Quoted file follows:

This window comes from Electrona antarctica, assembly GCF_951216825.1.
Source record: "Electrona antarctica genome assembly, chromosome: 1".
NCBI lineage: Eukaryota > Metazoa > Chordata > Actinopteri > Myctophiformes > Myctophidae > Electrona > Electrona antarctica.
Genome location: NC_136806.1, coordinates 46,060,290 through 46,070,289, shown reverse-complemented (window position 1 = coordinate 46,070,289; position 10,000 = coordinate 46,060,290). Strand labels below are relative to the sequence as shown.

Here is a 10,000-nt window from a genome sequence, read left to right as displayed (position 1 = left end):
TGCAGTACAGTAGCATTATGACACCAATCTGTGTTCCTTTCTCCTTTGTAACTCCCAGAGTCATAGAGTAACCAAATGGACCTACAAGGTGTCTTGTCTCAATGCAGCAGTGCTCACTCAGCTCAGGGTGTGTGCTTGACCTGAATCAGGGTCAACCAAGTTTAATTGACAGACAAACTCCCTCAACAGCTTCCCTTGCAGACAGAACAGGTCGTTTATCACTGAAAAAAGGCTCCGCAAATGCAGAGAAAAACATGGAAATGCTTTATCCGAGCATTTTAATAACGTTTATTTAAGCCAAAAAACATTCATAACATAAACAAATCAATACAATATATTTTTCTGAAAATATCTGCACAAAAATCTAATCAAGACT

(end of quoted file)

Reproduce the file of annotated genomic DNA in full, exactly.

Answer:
This window comes from Electrona antarctica, assembly GCF_951216825.1.
Source record: "Electrona antarctica genome assembly, chromosome: 1".
NCBI lineage: Eukaryota > Metazoa > Chordata > Actinopteri > Myctophiformes > Myctophidae > Electrona > Electrona antarctica.
Genome location: NC_136806.1, coordinates 46,060,290 through 46,070,289, shown reverse-complemented (window position 1 = coordinate 46,070,289; position 10,000 = coordinate 46,060,290). Strand labels below are relative to the sequence as shown.

Here is a 10,000-nt window from a genome sequence, read left to right as displayed (position 1 = left end):
TGCAGTACAGTAGCATTATGACACCAATCTGTGTTCCTTTCTCCTTTGTAACTCCCAGAGTCATAGAGTAACCAAATGGACCTACAAGGTGTCTTGTCTCAATGCAGCAGTGCTCACTCAGCTCAGGGTGTGTGCTTGACCTGAATCAGGGTCAACCAAGTTTAATTGACAGACAAACTCCCTCAACAGCTTCCCTTGCAGACAGAACAGGTCGTTTATCACTGAAAAAAGGCTCCGCAAATGCAGAGAAAAACATGGAAATGCTTTATCCGAGCATTTTAATAACGTTTATTTAAGCCAAAAAACATTCATAACATAAACAAATCAATACAATATATTTTTCTGAAAATATCTGCACAAAAATCTAATCAAGACT